Thrissur: Kerala's famous Thrissur Pooram began on Thursday adhering to strict COVID-19 protocols after tusker Ernakulam Sivakumar, holding the idol of Neythilakavu Bhagavathy, opened the southern gate of ancient Vadakkunnathan Temple.
In view of the surge in COVID-19 cases in the state, only a very limited number of people were allowed to attend the ritual known as 'Pooram Vilambaram' (festival proclamation), marking the beginning of the Thrissur Pooram.
Earlier, the state government had decided to organise the Pooram celebrations to be held on April 23 without people's participation.
Paramekkavu and Thiruvambady Devaswoms - the two major organisers of Pooram festival - agreed to organise the festival without spectators.
The entry is restricted only to those who are associated with the pooram rituals.
Officials said the passes are issued only to those participants who have produced either RT-PCR negative certificates secured in 72 hours or certificates of taking two doses of vaccination against the COVID.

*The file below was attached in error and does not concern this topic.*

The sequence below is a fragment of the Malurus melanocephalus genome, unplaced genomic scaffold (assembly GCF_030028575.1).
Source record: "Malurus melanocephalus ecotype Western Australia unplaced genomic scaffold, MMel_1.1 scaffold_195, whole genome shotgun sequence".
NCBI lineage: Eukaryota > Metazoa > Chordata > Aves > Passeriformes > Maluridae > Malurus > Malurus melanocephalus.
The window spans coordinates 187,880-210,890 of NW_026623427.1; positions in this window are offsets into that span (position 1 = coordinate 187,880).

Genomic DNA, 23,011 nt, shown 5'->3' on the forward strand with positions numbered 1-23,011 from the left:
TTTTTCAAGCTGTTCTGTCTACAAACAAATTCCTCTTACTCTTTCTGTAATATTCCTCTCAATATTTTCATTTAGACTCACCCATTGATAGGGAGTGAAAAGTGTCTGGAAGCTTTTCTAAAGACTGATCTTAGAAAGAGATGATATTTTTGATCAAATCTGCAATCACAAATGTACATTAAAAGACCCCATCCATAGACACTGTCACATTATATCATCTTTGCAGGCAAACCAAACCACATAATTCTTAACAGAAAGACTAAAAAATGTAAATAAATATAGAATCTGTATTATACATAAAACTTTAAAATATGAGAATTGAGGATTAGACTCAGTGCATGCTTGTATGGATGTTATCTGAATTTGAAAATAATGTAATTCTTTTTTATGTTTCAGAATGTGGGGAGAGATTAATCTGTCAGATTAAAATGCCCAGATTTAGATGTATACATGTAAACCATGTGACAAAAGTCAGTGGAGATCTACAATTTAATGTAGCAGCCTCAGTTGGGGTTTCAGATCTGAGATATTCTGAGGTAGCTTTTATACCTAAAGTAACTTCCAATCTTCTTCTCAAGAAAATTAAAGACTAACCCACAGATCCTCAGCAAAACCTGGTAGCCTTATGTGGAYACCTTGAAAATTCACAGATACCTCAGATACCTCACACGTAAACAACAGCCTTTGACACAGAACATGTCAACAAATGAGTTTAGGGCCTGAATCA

Although Paramekkavu Devaswom decided to scale down the pooram celebrations to be held on April 23, they will parade 15 elephants for the festival and organise famous Ilanjithara Melam, an assembly of percussion performance artistes held under Ilanji tree at the courtyard of the Vadakkunnathan Temple.
Thiruvambady Devswom said they will hold mere rituals as part of pooram and only one elephant will be paraded from their side, considering the spread of COVID-19 in the district.
Last year also, the Pooram festival was held in a low key manner amid COVID-19 lockdown curbs with just a handful of people and inevitable rituals inside the Vadakkunnathan temple.
Thrissur Pooram, an annual event held at the sprawling Thekkinkadu Maidan in Thrissur city on the pooram asterism in the Malayalam month of Medam, is known for the parade of richly caparisoned jumbos, performance of traditional music ensembles, fireworks and a sea of cheering people.
The festival is a gathering of Pooram and jumbo lovers around the globe who could be seen dancing to the rhythm of percussion instruments.
The two-centuries-old Thrissur Pooram had its origin in 1798, through a royal edict of the then Raja Rama Varma, popularly known as Shakthan Thampuran, a powerful ruler of the erstwhile princely state of Cochin.